Cuddle up: Air NZ's Skycouch put to the test

A trans-Pacific flight in Air New Zealand's "cuddle class" is bound to get you hot and sweaty - maybe just not in the way you hoped.

There's no doubt the airline's new Skycouch is an improvement on regular economy seating. Its lie-flat space is designed to give long-haul passengers a break from sitting bolt upright.

However, the couch is also a tight fit. And while enforced snuggling with your one-and-only is usually a welcomed opportunity, the small space combined with fully clothed passengers, warm blankets and cabin heating make for some pretty sweltering spooning.

So hot right now ... spooning can get a bit heated on Air New Zealand's SkyCouch.
So hot right now ... spooning can get a bit heated on Air New Zealand's SkyCouch. 

The Skycouch, dubbed "cuddle class", has been claimed as the biggest development to airline seating in 50 years, and has just won the aviation category of Condé Nast Traveller's 2011 Innovation and Design Awards.

It came into operation earlier this year on flights NZ1 and NZ2 - Air New Zealand's new Boeing 777-300ER aircraft which fly between Auckland and London, via Los Angeles.

It is created by using the footrests from three adjoining seats in a window row to create a flat area. A thin mattress is then added along with seatbelt extensions and pillows and voila - the seats become a mini-bed.

But it's important to remember that the Skycouch is not really a bed. True lie-flat beds are up in business class, and the couch is still economy in another configuration.

Given its cosy confines - the couch's dimensions are 155cm long and 74cm wide - there are bound to be comfort issues for full-sized passengers. A major one is the heat factor. Travelling pressed together for any amount of time is going to generates extra warmth, and sleeping when you're too hot is not pleasant.

Also, anyone taller than 154cm will struggle deciding what to do with their legs, while those who are "big boned" may have to take turns lying down to avoid getting squashed.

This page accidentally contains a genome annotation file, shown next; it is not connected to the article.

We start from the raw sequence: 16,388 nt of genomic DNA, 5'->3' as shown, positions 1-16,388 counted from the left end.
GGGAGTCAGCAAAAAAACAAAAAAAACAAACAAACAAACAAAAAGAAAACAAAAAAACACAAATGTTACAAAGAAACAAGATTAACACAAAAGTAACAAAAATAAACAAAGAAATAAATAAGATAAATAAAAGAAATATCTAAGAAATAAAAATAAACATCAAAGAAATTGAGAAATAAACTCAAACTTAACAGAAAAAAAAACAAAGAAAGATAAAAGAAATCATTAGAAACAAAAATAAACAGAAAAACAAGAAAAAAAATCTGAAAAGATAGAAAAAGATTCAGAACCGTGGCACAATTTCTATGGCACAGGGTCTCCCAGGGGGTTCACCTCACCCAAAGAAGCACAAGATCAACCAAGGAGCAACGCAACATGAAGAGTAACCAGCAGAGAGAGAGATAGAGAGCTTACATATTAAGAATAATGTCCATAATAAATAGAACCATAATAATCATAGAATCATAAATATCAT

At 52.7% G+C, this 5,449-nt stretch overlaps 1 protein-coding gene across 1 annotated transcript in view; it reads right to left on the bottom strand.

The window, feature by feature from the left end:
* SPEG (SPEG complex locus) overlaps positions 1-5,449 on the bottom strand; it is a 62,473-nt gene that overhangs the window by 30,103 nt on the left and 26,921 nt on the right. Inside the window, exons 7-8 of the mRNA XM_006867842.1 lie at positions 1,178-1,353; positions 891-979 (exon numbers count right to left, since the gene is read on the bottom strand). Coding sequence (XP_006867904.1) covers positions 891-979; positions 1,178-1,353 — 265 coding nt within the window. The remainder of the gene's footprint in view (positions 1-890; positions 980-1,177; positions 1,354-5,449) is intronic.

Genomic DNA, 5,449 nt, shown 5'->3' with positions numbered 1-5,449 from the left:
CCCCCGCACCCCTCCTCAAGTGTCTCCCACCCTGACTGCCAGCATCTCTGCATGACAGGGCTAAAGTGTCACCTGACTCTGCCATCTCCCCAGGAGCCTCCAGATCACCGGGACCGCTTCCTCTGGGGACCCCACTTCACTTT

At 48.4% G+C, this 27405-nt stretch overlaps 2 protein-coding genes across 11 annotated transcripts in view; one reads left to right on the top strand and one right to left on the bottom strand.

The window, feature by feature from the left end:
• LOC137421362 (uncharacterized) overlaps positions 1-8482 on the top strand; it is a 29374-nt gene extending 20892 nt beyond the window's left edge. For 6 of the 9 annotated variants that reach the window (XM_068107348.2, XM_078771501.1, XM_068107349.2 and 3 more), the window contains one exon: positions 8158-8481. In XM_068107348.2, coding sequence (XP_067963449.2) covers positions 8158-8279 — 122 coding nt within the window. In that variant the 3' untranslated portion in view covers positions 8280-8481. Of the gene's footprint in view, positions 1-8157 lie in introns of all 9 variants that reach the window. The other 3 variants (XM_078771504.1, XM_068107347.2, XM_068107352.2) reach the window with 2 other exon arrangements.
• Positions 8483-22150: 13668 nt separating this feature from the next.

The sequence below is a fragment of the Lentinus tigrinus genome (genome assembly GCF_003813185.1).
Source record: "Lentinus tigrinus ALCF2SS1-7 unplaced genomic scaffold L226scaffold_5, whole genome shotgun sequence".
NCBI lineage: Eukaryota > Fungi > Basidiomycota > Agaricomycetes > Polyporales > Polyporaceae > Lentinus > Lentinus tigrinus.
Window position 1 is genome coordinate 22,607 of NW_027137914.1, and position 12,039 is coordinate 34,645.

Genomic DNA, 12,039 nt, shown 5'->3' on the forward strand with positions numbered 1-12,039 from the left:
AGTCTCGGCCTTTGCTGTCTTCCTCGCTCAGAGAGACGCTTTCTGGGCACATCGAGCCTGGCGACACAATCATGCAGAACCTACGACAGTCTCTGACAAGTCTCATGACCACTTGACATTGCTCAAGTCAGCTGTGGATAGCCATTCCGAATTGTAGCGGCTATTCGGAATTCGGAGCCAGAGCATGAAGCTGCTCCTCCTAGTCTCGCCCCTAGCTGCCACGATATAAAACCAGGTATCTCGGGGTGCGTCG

Men, in particular, may also be uncomfortable, as their arms or laps are relegated to serve as pillows for the duration of the flight.

And while the seats offer slightly more privacy than sharing with strangers, it's still not the place you'd choose to join the Mile High club.

So while the Skycouch may not be everything a loved-up couple dreams of, it's absolutely perfect for families.

On our 13-hour flight to Los Angeles, there were several parents with small children making the most of the Skycouch experience - astounding even the seasoned flight staff with novel ways to use the space.

Some created individual couches for the children while they enjoyed the shiny new entertainment system - which includes a USB port for your laptop or iPhone - while others lay down as soon as the lights were dimmed.

One family of four managed to fit both parents and two children on the couch and, astonishingly, all were able to sleep.

As a couple, we got about five hours' sleep during the flight. We were pretty happy with that. However, our Skycouch was provided free. Paying customers are charged about half as much again for the extra seat, and about $NZ200 ($A150) extra per flight for parents travelling with children.

So our extra seat would have cost $NZ300 ($A225) each.

Was it worth it? I'd say yes - if only we could have travelled in our underwear.

- stuff.co.nz

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